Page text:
Article Abstract

Qualitative coronary artery calcium assessment on CT lung screening exam helps predict first cardiac events

Authors: Katherine B. Malcolm, Danya L. Dinwoodey, Michael C. Cundiff, Shawn M. Regis, Andrea K. Borondy Kitts, Christoph Wald, Miranda L. Lynch, Wael Al-Husami, Andrea B. McKee, Brady J. McKee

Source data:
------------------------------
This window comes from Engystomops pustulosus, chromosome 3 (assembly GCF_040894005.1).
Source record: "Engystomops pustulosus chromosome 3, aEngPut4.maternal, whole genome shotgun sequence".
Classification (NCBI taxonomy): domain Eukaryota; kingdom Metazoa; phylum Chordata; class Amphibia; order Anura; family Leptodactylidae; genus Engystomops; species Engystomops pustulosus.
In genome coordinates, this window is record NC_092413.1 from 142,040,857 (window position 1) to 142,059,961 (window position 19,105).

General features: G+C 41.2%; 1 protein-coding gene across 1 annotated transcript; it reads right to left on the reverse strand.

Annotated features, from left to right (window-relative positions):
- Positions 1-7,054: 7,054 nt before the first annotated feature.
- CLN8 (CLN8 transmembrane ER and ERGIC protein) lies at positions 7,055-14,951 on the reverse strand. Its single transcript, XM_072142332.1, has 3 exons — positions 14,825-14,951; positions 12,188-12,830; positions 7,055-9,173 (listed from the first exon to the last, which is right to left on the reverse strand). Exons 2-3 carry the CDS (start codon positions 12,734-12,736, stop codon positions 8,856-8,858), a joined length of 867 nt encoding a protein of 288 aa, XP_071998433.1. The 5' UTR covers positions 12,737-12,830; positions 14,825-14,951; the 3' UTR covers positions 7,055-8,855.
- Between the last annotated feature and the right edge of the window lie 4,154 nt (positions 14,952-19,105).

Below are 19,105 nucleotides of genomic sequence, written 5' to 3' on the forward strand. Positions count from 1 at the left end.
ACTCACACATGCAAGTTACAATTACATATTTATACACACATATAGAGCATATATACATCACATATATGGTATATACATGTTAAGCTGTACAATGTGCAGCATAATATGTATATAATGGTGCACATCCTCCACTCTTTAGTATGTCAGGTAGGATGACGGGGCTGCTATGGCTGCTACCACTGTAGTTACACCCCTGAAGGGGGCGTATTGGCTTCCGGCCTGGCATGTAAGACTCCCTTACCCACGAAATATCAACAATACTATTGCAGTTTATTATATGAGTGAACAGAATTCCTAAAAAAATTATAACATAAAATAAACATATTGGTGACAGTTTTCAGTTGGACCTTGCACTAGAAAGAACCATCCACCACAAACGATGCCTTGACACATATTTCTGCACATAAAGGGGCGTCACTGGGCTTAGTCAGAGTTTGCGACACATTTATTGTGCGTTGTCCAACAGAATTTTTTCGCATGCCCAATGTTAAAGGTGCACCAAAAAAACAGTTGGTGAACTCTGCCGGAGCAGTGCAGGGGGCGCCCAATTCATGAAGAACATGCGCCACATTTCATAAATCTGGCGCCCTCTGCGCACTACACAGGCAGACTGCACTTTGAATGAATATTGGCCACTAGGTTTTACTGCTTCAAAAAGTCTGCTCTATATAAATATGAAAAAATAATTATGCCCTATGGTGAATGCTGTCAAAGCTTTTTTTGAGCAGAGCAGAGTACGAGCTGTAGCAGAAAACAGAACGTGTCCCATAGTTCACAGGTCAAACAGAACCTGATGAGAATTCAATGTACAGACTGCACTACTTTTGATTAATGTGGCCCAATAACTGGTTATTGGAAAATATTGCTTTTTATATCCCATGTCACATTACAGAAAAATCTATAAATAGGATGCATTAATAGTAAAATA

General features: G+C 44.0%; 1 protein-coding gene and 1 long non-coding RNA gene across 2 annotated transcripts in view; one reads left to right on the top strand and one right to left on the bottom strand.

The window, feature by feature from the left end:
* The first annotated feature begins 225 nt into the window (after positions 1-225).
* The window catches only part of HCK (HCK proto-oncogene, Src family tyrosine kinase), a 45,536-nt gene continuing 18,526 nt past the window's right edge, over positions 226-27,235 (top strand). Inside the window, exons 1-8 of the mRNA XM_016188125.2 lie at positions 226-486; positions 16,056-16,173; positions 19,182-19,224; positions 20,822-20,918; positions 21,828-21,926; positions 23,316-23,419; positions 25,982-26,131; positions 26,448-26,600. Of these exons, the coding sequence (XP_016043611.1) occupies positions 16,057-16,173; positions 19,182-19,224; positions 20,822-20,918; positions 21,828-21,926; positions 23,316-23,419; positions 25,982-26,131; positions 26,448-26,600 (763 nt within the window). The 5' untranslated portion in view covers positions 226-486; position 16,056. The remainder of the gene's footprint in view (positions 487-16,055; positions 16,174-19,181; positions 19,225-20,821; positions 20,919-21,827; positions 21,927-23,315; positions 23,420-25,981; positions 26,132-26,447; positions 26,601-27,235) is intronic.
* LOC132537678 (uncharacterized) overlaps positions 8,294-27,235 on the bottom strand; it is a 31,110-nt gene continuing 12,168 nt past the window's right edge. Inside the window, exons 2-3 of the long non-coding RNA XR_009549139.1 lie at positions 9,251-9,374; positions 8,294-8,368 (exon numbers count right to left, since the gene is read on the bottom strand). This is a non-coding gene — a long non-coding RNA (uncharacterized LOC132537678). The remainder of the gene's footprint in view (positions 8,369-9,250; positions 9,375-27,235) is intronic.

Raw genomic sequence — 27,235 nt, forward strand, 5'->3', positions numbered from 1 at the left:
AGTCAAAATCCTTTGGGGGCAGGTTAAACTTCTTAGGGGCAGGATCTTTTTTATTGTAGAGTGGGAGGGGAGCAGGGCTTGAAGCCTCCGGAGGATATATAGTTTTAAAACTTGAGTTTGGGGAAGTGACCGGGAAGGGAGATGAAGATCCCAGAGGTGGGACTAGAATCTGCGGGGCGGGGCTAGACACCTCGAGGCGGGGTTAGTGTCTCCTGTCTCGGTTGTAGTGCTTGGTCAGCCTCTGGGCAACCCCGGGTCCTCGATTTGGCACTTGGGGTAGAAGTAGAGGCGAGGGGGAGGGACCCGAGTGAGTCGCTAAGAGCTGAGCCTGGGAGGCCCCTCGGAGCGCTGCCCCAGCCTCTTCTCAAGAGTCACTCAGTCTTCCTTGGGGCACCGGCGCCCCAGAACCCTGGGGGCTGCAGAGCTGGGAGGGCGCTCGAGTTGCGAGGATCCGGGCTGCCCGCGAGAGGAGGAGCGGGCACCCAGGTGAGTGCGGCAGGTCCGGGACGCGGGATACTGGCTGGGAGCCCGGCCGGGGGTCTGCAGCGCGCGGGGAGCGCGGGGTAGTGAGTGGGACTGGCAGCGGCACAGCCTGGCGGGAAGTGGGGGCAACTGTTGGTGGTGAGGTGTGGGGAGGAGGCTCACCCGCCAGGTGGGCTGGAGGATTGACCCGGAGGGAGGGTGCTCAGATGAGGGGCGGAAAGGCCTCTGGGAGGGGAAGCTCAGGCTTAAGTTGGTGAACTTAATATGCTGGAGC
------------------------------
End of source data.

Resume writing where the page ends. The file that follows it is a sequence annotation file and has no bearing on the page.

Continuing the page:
A total of 1,513 individuals underwent CTLS. Downstream data, pre-test cardiac risk factors and CAC scores were available for 88.3% (1,336/1,513). The average length of follow-up was 2.64 (SD ±0.72) years. There were a total of 43 events, occurring in 1.55% (6/386) of patients with mild CAC, 3.24% (11/339) of patients with moderate CAC, and 8.90% (26/292) of patients with marked CAC. There were no events among patients with no reported CAC (0/319). Using multivariable logistic modeling, the increased odds of an initial cardiac event was 2.56 (95% CI, 1.76–3.92, P<0.001) for mild CAC, 6.57 (95% CI, 3.10–15.4, P<0.001) for moderate CAC, and 16.8 (95% CI, 5.46–60.3, P<0.001) for marked CAC, as compared to individuals with no CAC. Time to event analysis showed distinct differences among the four CAC categories (P<0.001).